Food: Savor the Peach

The Slow Food movement wants you to honor your roots and vegetables

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Alice Waters, one of the country's most influential chefs, puts the organization's ideals into practice at her acclaimed Berkeley, Calif., restaurant Chez Panisse. "Our menu changes seasonally," says Waters. "We use tomatoes only in summer and buy only from local producers committed to protecting natural resources."

Of course, Waters lives in a region where good produce is abundant year-round. Elsewhere, eating by the Slow Food credo is not quite so easy. Sacrifice may be required--no arugula in January, for example, in climates where it does not grow then. Being gastronomically aware can also cost more; quality ingredients from small producers are usually expensive. But as David Auerbach, a professor at North Carolina State University at Raleigh, points out, "If we spent less on toys that don't give us real pleasure and more on good food, we'd feel better, and eventually prices would drop."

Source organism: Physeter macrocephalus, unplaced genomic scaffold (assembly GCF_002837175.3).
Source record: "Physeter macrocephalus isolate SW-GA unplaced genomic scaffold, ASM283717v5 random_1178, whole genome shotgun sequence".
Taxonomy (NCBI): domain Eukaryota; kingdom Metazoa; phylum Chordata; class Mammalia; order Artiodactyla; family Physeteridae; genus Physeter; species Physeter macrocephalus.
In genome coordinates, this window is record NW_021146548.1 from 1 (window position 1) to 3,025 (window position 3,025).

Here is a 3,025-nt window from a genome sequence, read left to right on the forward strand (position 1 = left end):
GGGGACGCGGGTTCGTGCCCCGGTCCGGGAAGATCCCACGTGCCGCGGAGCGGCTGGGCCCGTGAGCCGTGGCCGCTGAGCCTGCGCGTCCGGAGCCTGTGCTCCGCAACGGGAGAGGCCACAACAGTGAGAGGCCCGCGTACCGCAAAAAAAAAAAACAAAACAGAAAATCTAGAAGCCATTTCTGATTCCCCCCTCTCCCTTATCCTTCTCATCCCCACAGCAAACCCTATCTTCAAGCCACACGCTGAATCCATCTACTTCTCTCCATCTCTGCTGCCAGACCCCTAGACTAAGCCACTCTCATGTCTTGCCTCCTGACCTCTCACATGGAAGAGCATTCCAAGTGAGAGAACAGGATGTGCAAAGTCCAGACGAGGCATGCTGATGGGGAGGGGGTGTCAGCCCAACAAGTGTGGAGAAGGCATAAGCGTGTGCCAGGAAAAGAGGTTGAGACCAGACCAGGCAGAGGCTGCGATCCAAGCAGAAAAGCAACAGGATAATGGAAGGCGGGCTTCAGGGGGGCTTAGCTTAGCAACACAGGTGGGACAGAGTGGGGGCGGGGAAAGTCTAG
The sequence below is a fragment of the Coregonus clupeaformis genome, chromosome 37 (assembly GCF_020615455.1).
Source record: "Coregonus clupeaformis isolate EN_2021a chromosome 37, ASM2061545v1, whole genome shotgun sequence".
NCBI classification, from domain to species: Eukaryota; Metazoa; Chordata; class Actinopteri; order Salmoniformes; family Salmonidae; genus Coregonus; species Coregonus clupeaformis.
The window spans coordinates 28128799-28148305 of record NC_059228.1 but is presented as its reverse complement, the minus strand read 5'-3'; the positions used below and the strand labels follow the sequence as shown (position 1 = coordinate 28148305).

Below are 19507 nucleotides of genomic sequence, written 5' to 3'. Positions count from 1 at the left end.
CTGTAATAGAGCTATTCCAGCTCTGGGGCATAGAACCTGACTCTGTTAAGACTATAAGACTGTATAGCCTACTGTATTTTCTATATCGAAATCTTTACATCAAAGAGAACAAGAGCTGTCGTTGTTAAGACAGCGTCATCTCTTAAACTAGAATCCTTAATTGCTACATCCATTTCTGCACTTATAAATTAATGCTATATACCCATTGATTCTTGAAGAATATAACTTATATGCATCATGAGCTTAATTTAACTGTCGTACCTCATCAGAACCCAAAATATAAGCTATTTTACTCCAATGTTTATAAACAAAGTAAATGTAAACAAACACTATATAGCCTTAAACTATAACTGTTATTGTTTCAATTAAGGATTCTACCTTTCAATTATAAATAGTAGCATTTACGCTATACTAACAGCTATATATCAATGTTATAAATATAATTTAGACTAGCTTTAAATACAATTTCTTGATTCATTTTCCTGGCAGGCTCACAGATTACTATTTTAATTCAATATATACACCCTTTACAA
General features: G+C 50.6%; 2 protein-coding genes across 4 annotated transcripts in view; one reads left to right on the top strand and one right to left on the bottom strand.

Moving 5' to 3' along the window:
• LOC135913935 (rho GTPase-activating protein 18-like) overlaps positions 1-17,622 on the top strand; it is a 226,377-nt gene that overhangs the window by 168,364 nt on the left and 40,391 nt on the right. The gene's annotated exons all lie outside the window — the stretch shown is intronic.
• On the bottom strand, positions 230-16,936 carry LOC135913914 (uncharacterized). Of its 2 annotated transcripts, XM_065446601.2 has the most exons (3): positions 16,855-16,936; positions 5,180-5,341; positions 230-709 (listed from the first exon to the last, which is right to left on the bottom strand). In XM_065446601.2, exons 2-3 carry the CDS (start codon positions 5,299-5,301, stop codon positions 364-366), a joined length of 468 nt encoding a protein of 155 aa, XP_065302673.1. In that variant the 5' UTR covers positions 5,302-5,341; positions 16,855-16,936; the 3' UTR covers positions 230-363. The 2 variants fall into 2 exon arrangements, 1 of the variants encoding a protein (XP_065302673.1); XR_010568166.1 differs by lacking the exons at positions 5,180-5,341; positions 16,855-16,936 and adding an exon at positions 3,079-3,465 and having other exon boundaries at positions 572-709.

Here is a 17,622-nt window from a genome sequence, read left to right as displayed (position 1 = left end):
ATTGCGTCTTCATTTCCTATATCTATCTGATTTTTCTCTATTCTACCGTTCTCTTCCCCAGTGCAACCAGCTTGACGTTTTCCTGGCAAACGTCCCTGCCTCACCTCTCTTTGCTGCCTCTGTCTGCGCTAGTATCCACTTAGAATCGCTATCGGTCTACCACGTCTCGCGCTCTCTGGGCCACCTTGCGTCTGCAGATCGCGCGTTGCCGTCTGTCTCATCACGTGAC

Auerbach stresses that Slow Food is not aimed solely at gourmands and that preparing dinner healthily need not be time consuming: "In Europe they work all day too, but they somehow manage." This may be a tough sell in the U.S., where warming a TV dinner in the oven instead of the microwave constitutes leisurely dining. But Americans should know this: Sun Crest peaches taste lousy frozen.

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